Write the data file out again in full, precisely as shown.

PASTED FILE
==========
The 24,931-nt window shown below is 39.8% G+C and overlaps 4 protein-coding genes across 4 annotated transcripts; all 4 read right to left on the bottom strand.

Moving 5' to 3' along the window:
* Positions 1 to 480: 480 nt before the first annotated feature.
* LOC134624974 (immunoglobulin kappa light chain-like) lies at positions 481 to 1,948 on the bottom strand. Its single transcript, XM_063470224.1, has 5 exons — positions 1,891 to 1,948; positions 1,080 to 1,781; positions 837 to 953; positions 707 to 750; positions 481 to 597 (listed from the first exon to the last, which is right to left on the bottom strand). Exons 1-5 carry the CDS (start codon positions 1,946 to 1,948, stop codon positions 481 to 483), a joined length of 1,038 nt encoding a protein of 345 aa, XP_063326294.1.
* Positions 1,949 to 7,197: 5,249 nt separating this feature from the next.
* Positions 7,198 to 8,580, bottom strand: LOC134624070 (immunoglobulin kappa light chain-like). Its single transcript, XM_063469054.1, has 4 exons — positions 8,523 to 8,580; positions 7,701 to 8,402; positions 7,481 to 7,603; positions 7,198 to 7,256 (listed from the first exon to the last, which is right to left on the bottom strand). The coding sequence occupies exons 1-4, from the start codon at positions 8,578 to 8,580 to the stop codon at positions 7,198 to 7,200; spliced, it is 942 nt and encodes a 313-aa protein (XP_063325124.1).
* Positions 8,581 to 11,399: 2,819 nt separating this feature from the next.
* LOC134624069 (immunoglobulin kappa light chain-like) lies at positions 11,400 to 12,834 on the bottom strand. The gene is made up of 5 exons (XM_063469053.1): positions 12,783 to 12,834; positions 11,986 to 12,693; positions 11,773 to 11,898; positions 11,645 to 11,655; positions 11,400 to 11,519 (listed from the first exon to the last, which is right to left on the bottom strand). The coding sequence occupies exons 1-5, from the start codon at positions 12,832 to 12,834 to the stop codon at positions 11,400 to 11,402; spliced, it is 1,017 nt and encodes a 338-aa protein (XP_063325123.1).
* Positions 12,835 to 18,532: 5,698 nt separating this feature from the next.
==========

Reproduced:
The 24,931-nt window shown below is 39.8% G+C and overlaps 4 protein-coding genes across 4 annotated transcripts; all 4 read right to left on the bottom strand.

Moving 5' to 3' along the window:
* Positions 1 to 480: 480 nt before the first annotated feature.
* LOC134624974 (immunoglobulin kappa light chain-like) lies at positions 481 to 1,948 on the bottom strand. Its single transcript, XM_063470224.1, has 5 exons — positions 1,891 to 1,948; positions 1,080 to 1,781; positions 837 to 953; positions 707 to 750; positions 481 to 597 (listed from the first exon to the last, which is right to left on the bottom strand). Exons 1-5 carry the CDS (start codon positions 1,946 to 1,948, stop codon positions 481 to 483), a joined length of 1,038 nt encoding a protein of 345 aa, XP_063326294.1.
* Positions 1,949 to 7,197: 5,249 nt separating this feature from the next.
* Positions 7,198 to 8,580, bottom strand: LOC134624070 (immunoglobulin kappa light chain-like). Its single transcript, XM_063469054.1, has 4 exons — positions 8,523 to 8,580; positions 7,701 to 8,402; positions 7,481 to 7,603; positions 7,198 to 7,256 (listed from the first exon to the last, which is right to left on the bottom strand). The coding sequence occupies exons 1-4, from the start codon at positions 8,578 to 8,580 to the stop codon at positions 7,198 to 7,200; spliced, it is 942 nt and encodes a 313-aa protein (XP_063325124.1).
* Positions 8,581 to 11,399: 2,819 nt separating this feature from the next.
* LOC134624069 (immunoglobulin kappa light chain-like) lies at positions 11,400 to 12,834 on the bottom strand. The gene is made up of 5 exons (XM_063469053.1): positions 12,783 to 12,834; positions 11,986 to 12,693; positions 11,773 to 11,898; positions 11,645 to 11,655; positions 11,400 to 11,519 (listed from the first exon to the last, which is right to left on the bottom strand). The coding sequence occupies exons 1-5, from the start codon at positions 12,832 to 12,834 to the stop codon at positions 11,400 to 11,402; spliced, it is 1,017 nt and encodes a 338-aa protein (XP_063325123.1).
* Positions 12,835 to 18,532: 5,698 nt separating this feature from the next.